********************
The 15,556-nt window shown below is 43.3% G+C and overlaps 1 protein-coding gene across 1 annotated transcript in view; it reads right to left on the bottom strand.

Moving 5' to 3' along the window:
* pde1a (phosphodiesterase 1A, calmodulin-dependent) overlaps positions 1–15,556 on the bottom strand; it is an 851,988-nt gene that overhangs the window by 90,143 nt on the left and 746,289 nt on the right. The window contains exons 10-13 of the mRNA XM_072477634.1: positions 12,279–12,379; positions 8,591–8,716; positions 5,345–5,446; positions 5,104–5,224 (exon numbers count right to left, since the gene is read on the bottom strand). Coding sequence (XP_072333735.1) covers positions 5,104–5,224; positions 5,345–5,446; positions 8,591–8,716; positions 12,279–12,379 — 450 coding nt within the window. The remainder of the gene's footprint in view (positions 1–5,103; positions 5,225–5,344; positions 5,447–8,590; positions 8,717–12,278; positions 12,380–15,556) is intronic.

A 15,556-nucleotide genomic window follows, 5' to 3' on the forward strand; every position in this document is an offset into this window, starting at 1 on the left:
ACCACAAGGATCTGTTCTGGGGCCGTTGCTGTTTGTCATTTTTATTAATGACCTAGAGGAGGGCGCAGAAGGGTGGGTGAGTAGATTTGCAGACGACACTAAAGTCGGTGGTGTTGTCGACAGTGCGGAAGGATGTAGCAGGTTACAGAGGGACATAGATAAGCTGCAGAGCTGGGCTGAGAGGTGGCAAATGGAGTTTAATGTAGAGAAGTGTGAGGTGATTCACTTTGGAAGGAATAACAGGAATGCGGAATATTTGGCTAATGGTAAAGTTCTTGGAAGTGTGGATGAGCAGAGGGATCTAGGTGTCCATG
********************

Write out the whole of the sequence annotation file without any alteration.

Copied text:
The 15,556-nt window shown below is 43.3% G+C and overlaps 1 protein-coding gene across 1 annotated transcript in view; it reads right to left on the bottom strand.

Moving 5' to 3' along the window:
* pde1a (phosphodiesterase 1A, calmodulin-dependent) overlaps positions 1–15,556 on the bottom strand; it is an 851,988-nt gene that overhangs the window by 90,143 nt on the left and 746,289 nt on the right. The window contains exons 10-13 of the mRNA XM_072477634.1: positions 12,279–12,379; positions 8,591–8,716; positions 5,345–5,446; positions 5,104–5,224 (exon numbers count right to left, since the gene is read on the bottom strand). Coding sequence (XP_072333735.1) covers positions 5,104–5,224; positions 5,345–5,446; positions 8,591–8,716; positions 12,279–12,379 — 450 coding nt within the window. The remainder of the gene's footprint in view (positions 1–5,103; positions 5,225–5,344; positions 5,447–8,590; positions 8,717–12,278; positions 12,380–15,556) is intronic.

A 15,556-nucleotide genomic window follows, 5' to 3' on the forward strand; every position in this document is an offset into this window, starting at 1 on the left:
ACCACAAGGATCTGTTCTGGGGCCGTTGCTGTTTGTCATTTTTATTAATGACCTAGAGGAGGGCGCAGAAGGGTGGGTGAGTAGATTTGCAGACGACACTAAAGTCGGTGGTGTTGTCGACAGTGCGGAAGGATGTAGCAGGTTACAGAGGGACATAGATAAGCTGCAGAGCTGGGCTGAGAGGTGGCAAATGGAGTTTAATGTAGAGAAGTGTGAGGTGATTCACTTTGGAAGGAATAACAGGAATGCGGAATATTTGGCTAATGGTAAAGTTCTTGGAAGTGTGGATGAGCAGAGGGATCTAGGTGTCCATG